In McGee v. L. F. Grammes & Sons, Inc., 477 Pa. 143, 383 A.2d 864 (1978), our Supreme Court stated that an employer which seeks to terminate benefits provided for in a compensation agreement must "show either that the [work-related] disability has ceased or that the continued disability is the result of an independent cause," Id. at 146, 383 A.2d at 865 (emphasis added), and we agree with the Board that the employer here has met that burden. The medical witness testified by deposition that, based on his August 1978 examination of the petitioner, the history that he was given and his examination of her hospital records and other medical reports, the petitioner's herniated disc and the admitted disability resulting therefrom were not caused by her fall in May of 1975 and that her present disability was attributable to the non-employment-related incident of March of 1976. This evidence does not establish a change in the petitioner's condition but it is sufficient to support the referee's finding that her present disability is not work-related and that it resulted from an independent cause as was required in McGee.

Moreover, we do not believe that the employer's initial admission of liability which was established in the compensation agreement is controlling in the instant situation. It is true that by entering into such an agreement an employer admits:

     the happening of the accident; and the nature of the injuries resulting from the accident on the date stated while in that employment; and the total disability as a result of those injuries.

Crucible Steel Company of America v. Skwarko, 9 Pa. Commonwealth Ct. 269, 277, 306 A.2d 395, 399 (1973) (quoting Fehr v. YMCA, Pottsville, 201 Pa. Superior Ct. 107, 112, 192 A.2d 143, 146 (1963)). In its termination petition, however, the employer here is not claiming that it never had liability for the petitioner's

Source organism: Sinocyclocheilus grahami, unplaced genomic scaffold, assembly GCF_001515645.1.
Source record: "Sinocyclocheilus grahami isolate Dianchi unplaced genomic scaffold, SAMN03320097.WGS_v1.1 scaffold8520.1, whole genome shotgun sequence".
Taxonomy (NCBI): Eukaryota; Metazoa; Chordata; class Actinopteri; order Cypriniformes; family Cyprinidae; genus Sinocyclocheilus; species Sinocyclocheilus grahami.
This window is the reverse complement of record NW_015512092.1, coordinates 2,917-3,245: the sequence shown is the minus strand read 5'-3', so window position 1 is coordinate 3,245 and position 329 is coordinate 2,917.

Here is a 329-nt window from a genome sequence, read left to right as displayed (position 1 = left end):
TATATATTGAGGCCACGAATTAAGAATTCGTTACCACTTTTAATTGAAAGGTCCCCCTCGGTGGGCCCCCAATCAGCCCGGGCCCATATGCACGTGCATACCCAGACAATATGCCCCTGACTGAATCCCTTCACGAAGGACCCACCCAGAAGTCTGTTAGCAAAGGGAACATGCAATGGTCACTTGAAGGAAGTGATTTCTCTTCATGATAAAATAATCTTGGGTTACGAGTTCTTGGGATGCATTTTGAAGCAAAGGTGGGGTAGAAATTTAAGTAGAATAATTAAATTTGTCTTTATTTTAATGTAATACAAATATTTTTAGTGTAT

[ 67 Pa. Commw. Page 17]

    injury, but only that any disability which presently exists is not work-related. It was well within the referee's authority as the ultimate factfinder to accept the compensation agreement as establishing the employer's earlier obligation to pay benefits, and to disregard the testimony of the employer's medical witness to the effect that the original disability was not work-related, but also to accept that portion of the witness' testimony averring that the present disability was not incurred in the course of the petitioner's employment.*fn3 The referee clearly recognized the fact that the employer had admitted its initial liability because he found that the employer was responsible for benefits until June 22, 1979, almost 2 1/2 years after the date of the compensation agreement.

We must hold that there is substantial evidence to support the referee's conclusions that the petitioner suffered from a work-related injury at the time of the compensation agreement, that said injury resolved itself as of June 22, 1979 and that any residual disability was attributable to a non-employment-related incident which occurred prior to the date of the agreement.

We will therefore affirm the order of the Board.


And Now this 2nd day of June, 1982, the order of the Workmen's Compensation Appeal Board in the above-captioned matter is affirmed.

Judge Mencer did not participate in the decision in this case.